Why does bread contain salt?

Salt is an essential ingredient in bread. It contributes to the taste and it controls fermentation, a key part of the bread making process.

Why does the body need salt?

It is the sodium (ions) present in salt that the body requires in order to perform a variety of essential functions. Salt helps maintain the fluid in our blood cells and is used to transmit information in our nerves and muscles. It is also used in the uptake of certain nutrients from our small intestines. The body cannot make salt and so we are reliant on food to ensure that we get the required intake.

Medical evidence shows that too much salt (sodium) in the diet can contribute to high blood pressure and has been linked to increased risk of other diseases.

What is the difference between sodium and salt?

Salt is also known as sodium chloride. It’s the sodium in salt that can be bad for your health. Sodium is usually listed in the nutrition information on food labels. Salt is not legally required to be listed but many companies provide this information in addition to the sodium level. The salt figure is obtained by multiplying the sodium value by 2.5 so if a food contains 1.2g sodium then it contains 1.2 x 2.5 = 3g salt.

How will I know how much salt is in the bread that I buy?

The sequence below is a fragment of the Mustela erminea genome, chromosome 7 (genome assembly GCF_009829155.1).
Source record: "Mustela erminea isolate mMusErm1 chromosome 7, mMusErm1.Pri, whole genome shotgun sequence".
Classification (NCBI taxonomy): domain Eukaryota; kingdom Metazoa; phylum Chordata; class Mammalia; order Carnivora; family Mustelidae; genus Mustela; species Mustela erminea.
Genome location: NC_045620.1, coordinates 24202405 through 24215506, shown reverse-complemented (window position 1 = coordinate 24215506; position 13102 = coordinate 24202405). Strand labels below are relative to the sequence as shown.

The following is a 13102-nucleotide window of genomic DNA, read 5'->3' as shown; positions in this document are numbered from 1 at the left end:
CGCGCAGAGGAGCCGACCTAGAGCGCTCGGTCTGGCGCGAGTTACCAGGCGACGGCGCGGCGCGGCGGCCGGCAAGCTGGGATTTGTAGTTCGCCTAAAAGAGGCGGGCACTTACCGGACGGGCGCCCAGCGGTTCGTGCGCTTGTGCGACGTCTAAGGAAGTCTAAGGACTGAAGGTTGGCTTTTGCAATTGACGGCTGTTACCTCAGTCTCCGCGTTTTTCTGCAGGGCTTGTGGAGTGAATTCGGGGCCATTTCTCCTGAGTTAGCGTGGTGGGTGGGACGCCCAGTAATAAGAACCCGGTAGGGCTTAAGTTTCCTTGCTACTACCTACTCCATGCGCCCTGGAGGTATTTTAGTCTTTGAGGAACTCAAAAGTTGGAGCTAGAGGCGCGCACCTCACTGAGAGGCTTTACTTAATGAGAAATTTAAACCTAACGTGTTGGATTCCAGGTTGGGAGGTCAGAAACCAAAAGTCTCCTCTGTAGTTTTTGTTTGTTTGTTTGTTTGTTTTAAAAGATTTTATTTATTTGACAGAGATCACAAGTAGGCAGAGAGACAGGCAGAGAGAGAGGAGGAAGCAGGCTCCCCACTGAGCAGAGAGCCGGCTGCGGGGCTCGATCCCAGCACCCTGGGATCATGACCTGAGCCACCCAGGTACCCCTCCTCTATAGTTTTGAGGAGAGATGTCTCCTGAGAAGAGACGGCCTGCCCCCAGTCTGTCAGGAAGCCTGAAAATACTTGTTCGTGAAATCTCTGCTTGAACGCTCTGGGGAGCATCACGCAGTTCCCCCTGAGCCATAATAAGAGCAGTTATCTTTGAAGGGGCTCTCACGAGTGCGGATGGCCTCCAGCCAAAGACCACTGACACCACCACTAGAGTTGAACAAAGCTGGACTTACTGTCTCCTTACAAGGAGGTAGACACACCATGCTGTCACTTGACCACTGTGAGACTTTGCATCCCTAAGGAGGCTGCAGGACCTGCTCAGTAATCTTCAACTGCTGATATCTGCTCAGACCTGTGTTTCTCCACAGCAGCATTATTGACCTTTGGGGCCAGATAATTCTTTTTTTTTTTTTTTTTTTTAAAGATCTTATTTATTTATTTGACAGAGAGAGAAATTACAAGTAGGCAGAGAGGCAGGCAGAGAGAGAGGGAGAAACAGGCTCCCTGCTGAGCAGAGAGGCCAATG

The bread that FOB members produce is wrapped and the sodium and salt content are clearly labelled on the pack.

Salt in Bread

The UK government has set a target of reducing the average salt consumption for adults to 6g per day. It also set for the first time levels for children.

Around 75% of salt comes from processed food. The rest is added by consumers at home at the table or during cooking, or eaten as part of food eaten out of the home. Of the total about 17% of salt in the diet comes from bread as it is a staple food consumed by most people in the country.

Federation of Bakers’ members have made significant reductions in the amount of salt that is in bread over the last decade with around a 10% reduction just in the last three years. Since the 1980’s the salt level in bread has been reduced by over 40%. Federation of Bakers’ members have implemented salt reductions to meet the Department of Health’s 2012 target of 0.40g per 100g (1g salt) of bread.

Since then discussions have taken place with the Department of Health regarding a new pledge on salt under the Responsibility Deal.  This was introduced in early 2014 and is now established as a 2017 target.  It is a 10% reduction on the 2012 target.

Further reductions are very challenging for the bread industry as salt has a significant technological role in bread-making.  However, bakers are committed to working with DH to continue to investigate ways of reducing salt.

The UK has one of the lowest levels of salt in bread in the world.